Council member Dwaine Caraway was absolutely shaking in his boots. He expressed fear that the fair might be offended. All this talk of making it pay full freight might make the fair simply refuse to open at all.
Caraway described his own awful vision of what could only be called a corn dog apocalypse: “So this October, we have absolutely no fair. Then what’s next? When the fair goes away, guess what else is going to go away? We are going to the fair for corn dogs, and forget that, take that off. So no more corn dogs, no more corn on the cob, no more turkey legs, none of this, all because we’re sitting here, griping over how we’re going to keep the people that’s coming to our city protected.”
Well, griping over $3 million, that’s a lot of corn dogs. But the argument of city officials Wednesday was even funnier than the Caraway corn dog apocalypse if you knew where to look for the punchlines.
Former interim police Chief David Pughes explained that the fair has a long-term contract with the city that doesn't require it to pay anything for police. Whatever it concedes to pay, he told the council, is a gift.
But that’s the biggest joke of all. The audits, several serious outside studies and the open-records demands have shown that the fair is — and for some years has been — in flagrant violation of its contract with the city. The city should have declared the contract void years ago. City officials continue, nevertheless, to honor the contract as if it were Holy Writ, but only when it works to the benefit of the fair, never to the benefit of the city.
“Every time we try to deal with this in a
transparent way," Kingston said, "somebody in this building puts their thumb on
the scale for the state fair.”
Griggs wielded an even sharper lash.
“The State Fair of Texas has failed its audits," he said. "It’s failed its obligations to Fair Park, time and time again, as well as to the surrounding community. The State Fair of Texas has paid exorbitantly high salaries to its top executives.
“Last year, it had 2.4 million visitors and $56 million — $56 million — in gross revenue. This is a business that the city of Dallas treats very favorably and, in fact, just runs essentially as a state fair welfare program.
“We supplement and pay for the majority of the police presence at the State Fair of Texas. And where does that come from? We don’t hire extra officers just for the fair. Some of it is overtime, which can be up to a million, but the other $2 million, two-thirds of the officers, their time at the State Fair of Texas is time that they’re not in your neighborhood.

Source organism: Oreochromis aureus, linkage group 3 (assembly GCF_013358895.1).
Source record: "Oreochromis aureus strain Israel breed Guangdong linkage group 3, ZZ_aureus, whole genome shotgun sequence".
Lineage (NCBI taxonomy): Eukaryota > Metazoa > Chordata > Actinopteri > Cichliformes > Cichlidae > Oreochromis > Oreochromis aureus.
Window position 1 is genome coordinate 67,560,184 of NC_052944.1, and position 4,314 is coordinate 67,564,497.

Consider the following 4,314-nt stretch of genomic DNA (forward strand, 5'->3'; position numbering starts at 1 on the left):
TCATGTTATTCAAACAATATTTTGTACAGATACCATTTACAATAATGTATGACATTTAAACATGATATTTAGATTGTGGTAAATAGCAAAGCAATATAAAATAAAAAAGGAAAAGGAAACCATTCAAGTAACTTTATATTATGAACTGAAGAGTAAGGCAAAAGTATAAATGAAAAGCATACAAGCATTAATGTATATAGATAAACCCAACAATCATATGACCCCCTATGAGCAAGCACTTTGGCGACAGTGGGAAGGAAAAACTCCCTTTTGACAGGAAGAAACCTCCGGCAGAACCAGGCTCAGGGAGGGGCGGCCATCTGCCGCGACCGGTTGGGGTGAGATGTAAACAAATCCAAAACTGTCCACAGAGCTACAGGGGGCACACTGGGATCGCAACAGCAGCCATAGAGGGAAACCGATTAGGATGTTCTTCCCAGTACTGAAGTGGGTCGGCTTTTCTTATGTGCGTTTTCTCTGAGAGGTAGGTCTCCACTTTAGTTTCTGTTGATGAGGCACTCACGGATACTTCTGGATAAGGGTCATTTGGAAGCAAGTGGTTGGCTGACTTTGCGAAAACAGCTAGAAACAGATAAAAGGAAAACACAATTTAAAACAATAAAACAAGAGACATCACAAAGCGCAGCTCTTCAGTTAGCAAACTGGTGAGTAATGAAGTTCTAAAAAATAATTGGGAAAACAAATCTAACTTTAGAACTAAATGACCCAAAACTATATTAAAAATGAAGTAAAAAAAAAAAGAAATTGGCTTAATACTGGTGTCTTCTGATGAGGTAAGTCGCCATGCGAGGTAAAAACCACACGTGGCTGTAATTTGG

“Where does everyone think these officers come from? Do we just hire them for the state fair? No. They come from your neighborhoods. They come from your businesses. They’re the officers walking the beats and ... working your neighborhoods.
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“For 24 days, they’re pulled from your neighborhoods. They are pulled from homicide. They are pulled from patrol. They are pulled from every department inside the Police Department, and they are put over at the State Fair of Texas at a cost of the taxpayers of $3 million. This is just basically more state fair welfare, and it needs to end.”
Let’s go back to that number you’re not supposed to know, the one City Hall wants to keep secret from you: 10 percent of the force drawn off other duty, devoted to the fair. That’s supposed to be classified. I can’t divulge my sources. They are all very well informed. They are quite small. They fit in the palm of my hand, in fact. They have wings and downy feathers, and they go cheep-cheep in my ear. Those are the only hints I can give you.
But knowing the number they gave me, knowing the real cost of this arrangement in depleted force elsewhere, knowing that events like the St. Patrick’s Day parade receive no such largesse, what do you think? Should the state fair at least have to pay the full freight?
More important question: Next council meeting, should the people who throw these bales of cash out the window to their friends get tossed out the window instead of the money (speaking of satisfying splats)?